(AP) A Kern County judge declined to immediately overrule a high school principal’s decision to censor student newspaper articles on homosexuality, saying the issue deserved a full review.
“This is an important issue that would require an opportunity to have a full and complete hearing,” Kern County Superior Court Judge Arthur E. Wallace said Wednesday after denying the plaintiffs’ request for an emergency order that would have allowed the articles to be published in The Kernal’s May 27 year-end issue.
The high school journalists sued the Kern High School District on May 19, after Principal John Gibson decided they couldn’t run a series of five articles discussing subjects such as gay students’ relationships with their parents, whether homosexuality is biologically determined, and how it felt to come out.
School officials said they simply could not be responsible for helping to incite violence or harassment by allowing the articles to be published.
“If one of these people is heckled or harassed, that’s an unlawful act,” said John Szewczyk, a school district attorney. “Statements have been made that these students are out, but we have no proof of that.”
He also said there were unspecified “incidents” concerning students on campus that caused school officials concern.
Bakersfield is a conservative community in California’s agricultural Central Valley, but students at East Bakersfield High said they haven’t known of any threats against students who are already open about their sexual orientation, and whose names and photos are appearing in news articles around the country.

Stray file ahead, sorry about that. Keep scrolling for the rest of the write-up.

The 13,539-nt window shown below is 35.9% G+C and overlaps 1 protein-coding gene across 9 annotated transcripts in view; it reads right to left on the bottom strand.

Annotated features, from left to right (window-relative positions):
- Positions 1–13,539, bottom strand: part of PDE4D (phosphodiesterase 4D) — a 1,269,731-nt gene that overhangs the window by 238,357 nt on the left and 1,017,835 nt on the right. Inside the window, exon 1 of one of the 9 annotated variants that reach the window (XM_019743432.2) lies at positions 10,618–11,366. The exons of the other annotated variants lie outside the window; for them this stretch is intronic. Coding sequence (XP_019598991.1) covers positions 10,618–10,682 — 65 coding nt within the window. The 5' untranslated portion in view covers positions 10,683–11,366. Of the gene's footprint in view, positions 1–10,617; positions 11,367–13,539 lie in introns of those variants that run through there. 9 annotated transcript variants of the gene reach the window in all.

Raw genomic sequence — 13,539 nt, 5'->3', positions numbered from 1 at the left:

“These people have been out to their school, to the community here in Bakersfield, and to the state and country now,” said Joel Paramo, 18, the student paper’s editor-in-chief. “Do they want to see them hold hands in public and make out? We could get a lot of people together for a demonstration of homosexuality, if that’s what it takes.”
Student reporters also obtained written permission from those they interviewed and from the parents of those who were minors.
“The students don’t have to choose between free expression and their safety. They have a right both,” said attorney Christine Sun, with the American Civil Liberties Union of Southern California, which filed the suit.
She added that school officials have not taken any other measures to protect these students from perceived threats, such as contacting their parents or speaking to campus law enforcement.
Earlier this week, Gibson agreed to allow publication of the series if the names and photos of students involved were withheld. The newspaper staff rejected the offer.
Students have several options now, ACLU attorneys said. They could file an emergency appeal of the judge’s decision, move forward with the case and seek another hearing, or accept the school’s deal to publish the articles without names.
Students have not yet reached a decision on what to do, but Paramo said: “We’re definitely try to get these articles out.”